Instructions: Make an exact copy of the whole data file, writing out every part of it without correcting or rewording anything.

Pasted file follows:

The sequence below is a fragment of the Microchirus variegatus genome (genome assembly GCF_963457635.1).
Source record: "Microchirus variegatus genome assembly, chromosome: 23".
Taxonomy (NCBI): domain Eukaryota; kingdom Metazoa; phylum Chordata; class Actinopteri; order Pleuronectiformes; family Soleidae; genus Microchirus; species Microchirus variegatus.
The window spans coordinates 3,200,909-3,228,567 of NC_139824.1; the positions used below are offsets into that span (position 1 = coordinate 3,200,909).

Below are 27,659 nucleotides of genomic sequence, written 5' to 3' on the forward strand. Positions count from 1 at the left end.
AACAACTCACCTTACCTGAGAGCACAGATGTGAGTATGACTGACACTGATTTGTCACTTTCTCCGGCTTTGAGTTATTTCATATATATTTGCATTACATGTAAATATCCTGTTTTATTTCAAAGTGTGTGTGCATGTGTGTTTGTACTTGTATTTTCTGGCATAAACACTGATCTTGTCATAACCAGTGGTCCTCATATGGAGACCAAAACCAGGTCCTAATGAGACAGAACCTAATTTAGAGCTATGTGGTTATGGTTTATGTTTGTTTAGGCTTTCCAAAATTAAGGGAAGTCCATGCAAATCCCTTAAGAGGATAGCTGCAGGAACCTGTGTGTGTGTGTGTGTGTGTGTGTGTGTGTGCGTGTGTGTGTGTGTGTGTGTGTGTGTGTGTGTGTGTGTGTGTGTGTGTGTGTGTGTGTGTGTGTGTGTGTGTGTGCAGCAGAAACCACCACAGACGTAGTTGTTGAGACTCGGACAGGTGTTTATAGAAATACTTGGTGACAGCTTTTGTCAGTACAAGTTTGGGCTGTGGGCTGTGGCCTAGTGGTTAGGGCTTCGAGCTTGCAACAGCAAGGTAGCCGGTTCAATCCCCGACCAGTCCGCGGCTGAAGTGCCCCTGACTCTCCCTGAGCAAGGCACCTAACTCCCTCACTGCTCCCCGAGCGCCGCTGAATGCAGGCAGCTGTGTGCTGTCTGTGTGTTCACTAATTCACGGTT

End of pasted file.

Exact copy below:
The sequence below is a fragment of the Microchirus variegatus genome (genome assembly GCF_963457635.1).
Source record: "Microchirus variegatus genome assembly, chromosome: 23".
Taxonomy (NCBI): domain Eukaryota; kingdom Metazoa; phylum Chordata; class Actinopteri; order Pleuronectiformes; family Soleidae; genus Microchirus; species Microchirus variegatus.
The window spans coordinates 3,200,909-3,228,567 of NC_139824.1; the positions used below are offsets into that span (position 1 = coordinate 3,200,909).

Below are 27,659 nucleotides of genomic sequence, written 5' to 3' on the forward strand. Positions count from 1 at the left end.
AACAACTCACCTTACCTGAGAGCACAGATGTGAGTATGACTGACACTGATTTGTCACTTTCTCCGGCTTTGAGTTATTTCATATATATTTGCATTACATGTAAATATCCTGTTTTATTTCAAAGTGTGTGTGCATGTGTGTTTGTACTTGTATTTTCTGGCATAAACACTGATCTTGTCATAACCAGTGGTCCTCATATGGAGACCAAAACCAGGTCCTAATGAGACAGAACCTAATTTAGAGCTATGTGGTTATGGTTTATGTTTGTTTAGGCTTTCCAAAATTAAGGGAAGTCCATGCAAATCCCTTAAGAGGATAGCTGCAGGAACCTGTGTGTGTGTGTGTGTGTGTGTGTGTGTGTGCGTGTGTGTGTGTGTGTGTGTGTGTGTGTGTGTGTGTGTGTGTGTGTGTGTGTGTGTGTGTGTGTGTGTGTGTGTGCAGCAGAAACCACCACAGACGTAGTTGTTGAGACTCGGACAGGTGTTTATAGAAATACTTGGTGACAGCTTTTGTCAGTACAAGTTTGGGCTGTGGGCTGTGGCCTAGTGGTTAGGGCTTCGAGCTTGCAACAGCAAGGTAGCCGGTTCAATCCCCGACCAGTCCGCGGCTGAAGTGCCCCTGACTCTCCCTGAGCAAGGCACCTAACTCCCTCACTGCTCCCCGAGCGCCGCTGAATGCAGGCAGCTGTGTGCTGTCTGTGTGTTCACTAATTCACGGTT